Young men and women walked a red carpet to background music in traditional, regional, western, and some in more revealing attires in a sprawling Kabul café. Sixty contestants aged between 14 and 30 participated in this recent competition.
The organizer of the show Hamid Wali has spoken about this being a new concept that has not happened before. This is the first time in Kabul that a fashion agency has done something that connects all the models, and fashion enthusiasts at one event. Wali, with experience in India’s fashion industry, returned to Kabul a few years back and has been taking such unconventional steps since. He set up the first professional Afghan modeling agency, in 2018 with the name of Modelstan. His aim is to promote local models.
Hamid Wali said that they, the people of this industry, are Afghans and people think that they are allied to western culture and get funds from their embassy but they are not western culture promoters. He says that they are promoting Afghan culture.
Wali has convinced several models’ families that there is nothing wrong with posing for cameras and being photographed by media, but not all families are convinced.
The winner, Nigara Sadaat herself had to keep her participation in the contest secret. She worked secretly, without the knowledge and approval of her family, and attended the competition. They still stand opposed to her decisions and actions. She was chosen as Miss beauty by a jury of four women and men.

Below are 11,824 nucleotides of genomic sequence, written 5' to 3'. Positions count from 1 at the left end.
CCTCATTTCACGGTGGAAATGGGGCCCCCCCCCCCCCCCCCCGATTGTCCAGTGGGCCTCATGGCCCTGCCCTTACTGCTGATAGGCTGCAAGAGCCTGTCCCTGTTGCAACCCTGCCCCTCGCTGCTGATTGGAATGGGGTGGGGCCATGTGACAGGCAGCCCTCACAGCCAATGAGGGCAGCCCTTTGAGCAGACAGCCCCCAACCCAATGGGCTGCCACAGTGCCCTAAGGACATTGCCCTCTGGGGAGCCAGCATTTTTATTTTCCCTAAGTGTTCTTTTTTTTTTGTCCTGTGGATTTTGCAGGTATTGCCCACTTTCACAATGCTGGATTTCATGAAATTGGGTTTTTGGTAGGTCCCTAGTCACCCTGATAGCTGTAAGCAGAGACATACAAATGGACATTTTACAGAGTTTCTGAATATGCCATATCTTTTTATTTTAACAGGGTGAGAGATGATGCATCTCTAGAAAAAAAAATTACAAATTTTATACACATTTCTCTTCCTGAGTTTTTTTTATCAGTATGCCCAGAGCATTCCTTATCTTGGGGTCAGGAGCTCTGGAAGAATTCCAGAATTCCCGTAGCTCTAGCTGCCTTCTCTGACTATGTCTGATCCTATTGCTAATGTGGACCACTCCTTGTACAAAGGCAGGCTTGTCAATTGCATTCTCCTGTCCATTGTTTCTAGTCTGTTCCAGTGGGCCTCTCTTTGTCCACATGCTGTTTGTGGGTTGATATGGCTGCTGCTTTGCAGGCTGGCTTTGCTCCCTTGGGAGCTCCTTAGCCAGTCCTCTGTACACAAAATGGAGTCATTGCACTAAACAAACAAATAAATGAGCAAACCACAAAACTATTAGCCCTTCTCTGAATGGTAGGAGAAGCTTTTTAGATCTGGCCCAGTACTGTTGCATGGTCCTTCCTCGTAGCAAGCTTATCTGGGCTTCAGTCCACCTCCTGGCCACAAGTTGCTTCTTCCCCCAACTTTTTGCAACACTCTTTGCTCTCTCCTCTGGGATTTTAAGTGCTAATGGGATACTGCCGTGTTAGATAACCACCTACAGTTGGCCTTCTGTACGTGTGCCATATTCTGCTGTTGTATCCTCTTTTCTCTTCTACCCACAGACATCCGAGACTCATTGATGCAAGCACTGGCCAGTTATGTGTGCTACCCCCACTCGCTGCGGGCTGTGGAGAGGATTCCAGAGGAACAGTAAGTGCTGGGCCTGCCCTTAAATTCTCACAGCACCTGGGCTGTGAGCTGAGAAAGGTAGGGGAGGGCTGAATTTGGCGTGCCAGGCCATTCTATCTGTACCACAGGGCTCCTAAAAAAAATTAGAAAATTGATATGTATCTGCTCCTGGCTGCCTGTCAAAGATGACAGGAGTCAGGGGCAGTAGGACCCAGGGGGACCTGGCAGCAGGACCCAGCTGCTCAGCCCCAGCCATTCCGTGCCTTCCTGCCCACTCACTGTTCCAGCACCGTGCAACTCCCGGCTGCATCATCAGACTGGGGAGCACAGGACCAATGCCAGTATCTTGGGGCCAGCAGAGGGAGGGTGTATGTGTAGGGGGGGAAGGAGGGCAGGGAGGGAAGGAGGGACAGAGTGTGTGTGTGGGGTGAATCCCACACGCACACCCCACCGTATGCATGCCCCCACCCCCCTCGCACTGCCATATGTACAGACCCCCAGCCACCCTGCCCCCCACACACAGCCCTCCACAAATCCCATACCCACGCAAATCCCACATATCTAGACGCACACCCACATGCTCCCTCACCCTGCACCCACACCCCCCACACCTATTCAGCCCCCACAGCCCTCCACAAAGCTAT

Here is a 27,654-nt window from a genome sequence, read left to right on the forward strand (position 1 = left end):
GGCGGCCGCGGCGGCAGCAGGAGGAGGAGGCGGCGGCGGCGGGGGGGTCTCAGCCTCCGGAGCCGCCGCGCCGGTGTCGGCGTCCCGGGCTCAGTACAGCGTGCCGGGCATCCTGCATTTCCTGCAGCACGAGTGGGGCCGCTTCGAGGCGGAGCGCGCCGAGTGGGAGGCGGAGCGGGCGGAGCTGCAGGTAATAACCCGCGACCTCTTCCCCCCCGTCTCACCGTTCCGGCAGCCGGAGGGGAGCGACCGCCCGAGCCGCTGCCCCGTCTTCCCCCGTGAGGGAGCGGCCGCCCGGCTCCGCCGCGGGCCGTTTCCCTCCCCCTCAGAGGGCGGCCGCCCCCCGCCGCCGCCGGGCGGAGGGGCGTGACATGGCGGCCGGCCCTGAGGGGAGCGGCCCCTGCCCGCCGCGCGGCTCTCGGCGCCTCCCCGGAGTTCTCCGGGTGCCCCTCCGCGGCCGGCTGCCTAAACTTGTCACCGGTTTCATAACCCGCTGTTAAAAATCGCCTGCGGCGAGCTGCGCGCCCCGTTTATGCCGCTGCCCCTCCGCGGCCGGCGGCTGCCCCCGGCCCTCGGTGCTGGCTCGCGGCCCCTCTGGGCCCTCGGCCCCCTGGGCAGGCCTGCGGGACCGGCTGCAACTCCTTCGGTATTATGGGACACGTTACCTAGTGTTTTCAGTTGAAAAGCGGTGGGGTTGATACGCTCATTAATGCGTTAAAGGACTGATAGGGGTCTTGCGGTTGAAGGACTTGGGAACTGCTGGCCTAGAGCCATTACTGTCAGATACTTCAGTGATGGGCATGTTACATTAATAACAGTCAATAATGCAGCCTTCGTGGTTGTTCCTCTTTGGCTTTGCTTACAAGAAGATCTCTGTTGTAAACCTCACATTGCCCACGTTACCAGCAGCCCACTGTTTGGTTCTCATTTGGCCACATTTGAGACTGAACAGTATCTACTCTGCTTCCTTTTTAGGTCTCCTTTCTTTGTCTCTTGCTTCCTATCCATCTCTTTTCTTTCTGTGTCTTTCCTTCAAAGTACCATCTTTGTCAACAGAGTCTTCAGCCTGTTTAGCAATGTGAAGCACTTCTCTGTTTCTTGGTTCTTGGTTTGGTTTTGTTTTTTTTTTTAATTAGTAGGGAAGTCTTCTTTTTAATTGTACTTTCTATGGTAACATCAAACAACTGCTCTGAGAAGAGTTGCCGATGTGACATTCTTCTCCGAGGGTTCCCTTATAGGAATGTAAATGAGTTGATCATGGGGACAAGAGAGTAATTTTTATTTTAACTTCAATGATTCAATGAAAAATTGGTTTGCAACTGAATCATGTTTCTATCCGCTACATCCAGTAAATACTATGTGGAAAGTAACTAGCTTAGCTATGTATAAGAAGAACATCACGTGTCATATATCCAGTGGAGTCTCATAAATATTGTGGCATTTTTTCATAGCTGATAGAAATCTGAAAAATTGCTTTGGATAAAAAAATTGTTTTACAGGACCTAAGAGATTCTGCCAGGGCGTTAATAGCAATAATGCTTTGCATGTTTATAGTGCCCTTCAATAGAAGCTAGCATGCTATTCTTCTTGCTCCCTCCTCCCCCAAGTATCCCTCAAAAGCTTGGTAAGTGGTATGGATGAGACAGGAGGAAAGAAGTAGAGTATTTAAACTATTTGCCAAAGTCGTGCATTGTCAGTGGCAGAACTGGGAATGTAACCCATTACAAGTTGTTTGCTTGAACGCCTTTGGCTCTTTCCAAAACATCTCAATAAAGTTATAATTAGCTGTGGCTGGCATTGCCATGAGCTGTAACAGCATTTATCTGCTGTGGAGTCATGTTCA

Her relatives called her father to tell him that his daughter has become a model when they saw her pictures on media after the contest. She was not able to go back home so now she is living with her sister who is married.
Murtaza Safi who has become Mr. Beauty, is facing similar issues.
He said there are many people in Afghanistan who are against modeling. He said his father refused to allow him to model. His father even took him to a barbershop, hoping that if he lost his hair, he would not be able to participate in the contest. Murtaza has ignored his family and traveled through the night to Kabul for the first day of the event and participated.
Modeling was a distant dream for the generation of Afghans that came of age during Taliban rule in the late 1990s, when women were not allowed to do outdoor activities, as work and education.
Diana Adeb, a model, has said that we want peace and we have no problem with the return of the Taliban but that the Taliban should respect the rights of others. She spoke of the many issues they are facing, and the many problems created for aspiring models by their families and society. She demanded their right to live freely.
Image Source: Arab News